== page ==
#Harambee63 will be showing at the University of Witwatersrand (Wits Uni.) from the 9th to the 12 of April 2014.
The main focus for he installation will be about how South Africa was key to the movement for freedom for Black and Coloured people across the continent and globally. Interestingly, the struggle for the very same country that produced Africa’s National Anthem would continue until 1990 with the release of Nelson Mandela and its first democratic elections in 1994.
It is a privilege to be showing the exhibition in one of the oldest universities in SA. It is an even bigger privilege because both Nelson and Winnie Mandela went to school here.
Nelson Mandela did his first TV interview while in hiding within the period that #Harambee63 tackles. It is in this interview that he spoke these words that intimated that the time for non-violence had ended:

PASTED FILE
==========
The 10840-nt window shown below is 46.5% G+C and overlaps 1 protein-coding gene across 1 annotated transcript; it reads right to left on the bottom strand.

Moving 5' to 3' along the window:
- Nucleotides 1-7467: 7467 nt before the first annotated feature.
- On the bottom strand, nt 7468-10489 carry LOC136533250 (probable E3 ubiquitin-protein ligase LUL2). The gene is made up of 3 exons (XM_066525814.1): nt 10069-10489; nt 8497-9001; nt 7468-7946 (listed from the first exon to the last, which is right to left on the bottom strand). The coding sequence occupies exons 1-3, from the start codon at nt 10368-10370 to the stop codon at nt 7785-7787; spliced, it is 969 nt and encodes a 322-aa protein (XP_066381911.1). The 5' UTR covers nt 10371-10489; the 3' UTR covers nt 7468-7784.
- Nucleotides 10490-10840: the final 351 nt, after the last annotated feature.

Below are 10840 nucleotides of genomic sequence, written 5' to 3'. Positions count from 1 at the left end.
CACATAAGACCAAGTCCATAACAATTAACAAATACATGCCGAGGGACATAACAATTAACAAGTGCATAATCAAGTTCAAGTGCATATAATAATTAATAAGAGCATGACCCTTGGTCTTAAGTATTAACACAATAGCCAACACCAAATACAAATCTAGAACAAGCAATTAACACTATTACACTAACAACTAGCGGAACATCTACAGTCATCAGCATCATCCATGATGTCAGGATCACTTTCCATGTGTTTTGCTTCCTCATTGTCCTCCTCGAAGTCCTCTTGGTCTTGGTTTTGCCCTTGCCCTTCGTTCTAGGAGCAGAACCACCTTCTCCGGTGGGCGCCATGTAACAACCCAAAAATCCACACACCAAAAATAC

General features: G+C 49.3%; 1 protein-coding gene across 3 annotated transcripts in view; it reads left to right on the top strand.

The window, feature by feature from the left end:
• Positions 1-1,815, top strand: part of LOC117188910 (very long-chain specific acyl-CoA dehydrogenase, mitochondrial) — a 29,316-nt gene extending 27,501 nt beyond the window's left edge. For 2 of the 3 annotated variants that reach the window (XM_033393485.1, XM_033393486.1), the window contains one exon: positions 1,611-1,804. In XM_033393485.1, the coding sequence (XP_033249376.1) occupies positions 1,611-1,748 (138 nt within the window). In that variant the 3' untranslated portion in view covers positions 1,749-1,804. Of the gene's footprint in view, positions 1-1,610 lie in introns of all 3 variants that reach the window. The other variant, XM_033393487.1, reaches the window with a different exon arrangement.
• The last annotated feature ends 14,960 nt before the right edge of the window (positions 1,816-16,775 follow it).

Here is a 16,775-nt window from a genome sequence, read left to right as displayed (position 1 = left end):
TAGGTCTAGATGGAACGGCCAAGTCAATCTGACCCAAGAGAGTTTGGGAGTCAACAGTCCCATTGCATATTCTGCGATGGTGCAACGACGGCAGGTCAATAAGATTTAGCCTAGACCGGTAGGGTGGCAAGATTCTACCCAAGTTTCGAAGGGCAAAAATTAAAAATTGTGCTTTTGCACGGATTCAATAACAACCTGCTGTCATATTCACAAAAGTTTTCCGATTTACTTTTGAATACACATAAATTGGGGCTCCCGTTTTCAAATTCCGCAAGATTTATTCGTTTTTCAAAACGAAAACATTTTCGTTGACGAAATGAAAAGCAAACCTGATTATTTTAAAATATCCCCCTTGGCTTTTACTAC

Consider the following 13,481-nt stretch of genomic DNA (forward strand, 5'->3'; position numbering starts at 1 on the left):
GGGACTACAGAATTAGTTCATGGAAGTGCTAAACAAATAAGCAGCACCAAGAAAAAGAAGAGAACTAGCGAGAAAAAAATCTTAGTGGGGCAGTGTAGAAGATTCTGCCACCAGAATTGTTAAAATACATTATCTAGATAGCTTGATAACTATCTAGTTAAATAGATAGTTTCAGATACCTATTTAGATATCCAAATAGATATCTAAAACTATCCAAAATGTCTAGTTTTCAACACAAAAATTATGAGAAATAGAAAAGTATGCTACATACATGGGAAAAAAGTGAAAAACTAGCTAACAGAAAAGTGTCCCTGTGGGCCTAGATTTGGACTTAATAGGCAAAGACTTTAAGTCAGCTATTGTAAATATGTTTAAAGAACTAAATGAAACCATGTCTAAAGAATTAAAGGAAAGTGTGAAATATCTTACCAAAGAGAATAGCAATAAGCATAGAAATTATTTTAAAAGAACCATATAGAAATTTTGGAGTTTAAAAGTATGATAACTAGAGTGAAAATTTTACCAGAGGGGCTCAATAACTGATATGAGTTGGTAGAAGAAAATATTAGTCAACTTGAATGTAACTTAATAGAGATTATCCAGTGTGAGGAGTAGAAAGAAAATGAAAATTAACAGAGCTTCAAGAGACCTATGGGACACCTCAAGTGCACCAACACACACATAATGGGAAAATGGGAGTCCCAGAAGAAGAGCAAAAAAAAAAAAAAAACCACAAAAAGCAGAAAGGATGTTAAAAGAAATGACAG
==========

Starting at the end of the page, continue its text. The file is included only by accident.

…There are many people who feel, that is useless and futile for us to continue talking peace and non-violence against a government whose reply is only savage attacks, on an unarmed and defenseless people. And I thinking the time has come for us to consider in the light of our experiences, at this day at home, whether the methods we have applied so far are adequate.
The exhibition is supported by both the African Literature Department and the African Studies Department.
#Harambee63 (#H63SA) places the period of independence, specifically 1960 – 1963 as a key marker of the global movement against the oppression of Black and Coloured people. Borrowing heavily from South African influences, the installation demonstrates that the struggle for freedom was universal and cyclical.
*Special thanks to Uhuru Brown who has been such great support throughout #Harambee63